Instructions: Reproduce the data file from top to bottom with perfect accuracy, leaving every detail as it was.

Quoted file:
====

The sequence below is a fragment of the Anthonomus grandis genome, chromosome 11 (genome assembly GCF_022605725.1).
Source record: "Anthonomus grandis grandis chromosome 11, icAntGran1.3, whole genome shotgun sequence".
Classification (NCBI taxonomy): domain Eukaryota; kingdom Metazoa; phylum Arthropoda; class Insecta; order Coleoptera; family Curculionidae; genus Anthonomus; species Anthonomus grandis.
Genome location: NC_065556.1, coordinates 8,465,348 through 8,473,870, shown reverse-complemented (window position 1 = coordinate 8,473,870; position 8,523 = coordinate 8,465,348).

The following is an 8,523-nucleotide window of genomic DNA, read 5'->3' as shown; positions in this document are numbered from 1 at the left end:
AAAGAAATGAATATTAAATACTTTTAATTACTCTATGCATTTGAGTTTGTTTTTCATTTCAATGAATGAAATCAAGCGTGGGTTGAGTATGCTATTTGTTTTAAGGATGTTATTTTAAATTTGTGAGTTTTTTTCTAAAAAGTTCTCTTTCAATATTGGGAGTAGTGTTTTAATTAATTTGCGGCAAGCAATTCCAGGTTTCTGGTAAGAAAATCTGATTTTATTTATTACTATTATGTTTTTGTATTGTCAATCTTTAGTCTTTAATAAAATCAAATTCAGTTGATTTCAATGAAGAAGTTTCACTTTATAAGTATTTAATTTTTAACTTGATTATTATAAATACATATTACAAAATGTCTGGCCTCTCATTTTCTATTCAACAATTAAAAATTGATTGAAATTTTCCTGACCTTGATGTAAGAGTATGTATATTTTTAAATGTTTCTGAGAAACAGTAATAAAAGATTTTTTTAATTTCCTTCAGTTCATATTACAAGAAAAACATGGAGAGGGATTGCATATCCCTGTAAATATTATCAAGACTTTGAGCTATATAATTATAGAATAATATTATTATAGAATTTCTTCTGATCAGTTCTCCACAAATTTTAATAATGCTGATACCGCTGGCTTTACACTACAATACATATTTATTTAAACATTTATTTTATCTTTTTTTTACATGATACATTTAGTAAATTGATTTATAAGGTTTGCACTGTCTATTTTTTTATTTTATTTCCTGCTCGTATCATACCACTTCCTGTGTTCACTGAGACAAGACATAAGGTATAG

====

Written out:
The sequence below is a fragment of the Anthonomus grandis genome, chromosome 11 (genome assembly GCF_022605725.1).
Source record: "Anthonomus grandis grandis chromosome 11, icAntGran1.3, whole genome shotgun sequence".
Classification (NCBI taxonomy): domain Eukaryota; kingdom Metazoa; phylum Arthropoda; class Insecta; order Coleoptera; family Curculionidae; genus Anthonomus; species Anthonomus grandis.
Genome location: NC_065556.1, coordinates 8,465,348 through 8,473,870, shown reverse-complemented (window position 1 = coordinate 8,473,870; position 8,523 = coordinate 8,465,348).

The following is an 8,523-nucleotide window of genomic DNA, read 5'->3' as shown; positions in this document are numbered from 1 at the left end:
AAAGAAATGAATATTAAATACTTTTAATTACTCTATGCATTTGAGTTTGTTTTTCATTTCAATGAATGAAATCAAGCGTGGGTTGAGTATGCTATTTGTTTTAAGGATGTTATTTTAAATTTGTGAGTTTTTTTCTAAAAAGTTCTCTTTCAATATTGGGAGTAGTGTTTTAATTAATTTGCGGCAAGCAATTCCAGGTTTCTGGTAAGAAAATCTGATTTTATTTATTACTATTATGTTTTTGTATTGTCAATCTTTAGTCTTTAATAAAATCAAATTCAGTTGATTTCAATGAAGAAGTTTCACTTTATAAGTATTTAATTTTTAACTTGATTATTATAAATACATATTACAAAATGTCTGGCCTCTCATTTTCTATTCAACAATTAAAAATTGATTGAAATTTTCCTGACCTTGATGTAAGAGTATGTATATTTTTAAATGTTTCTGAGAAACAGTAATAAAAGATTTTTTTAATTTCCTTCAGTTCATATTACAAGAAAAACATGGAGAGGGATTGCATATCCCTGTAAATATTATCAAGACTTTGAGCTATATAATTATAGAATAATATTATTATAGAATTTCTTCTGATCAGTTCTCCACAAATTTTAATAATGCTGATACCGCTGGCTTTACACTACAATACATATTTATTTAAACATTTATTTTATCTTTTTTTTACATGATACATTTAGTAAATTGATTTATAAGGTTTGCACTGTCTATTTTTTTATTTTATTTCCTGCTCGTATCATACCACTTCCTGTGTTCACTGAGACAAGACATAAGGTATAG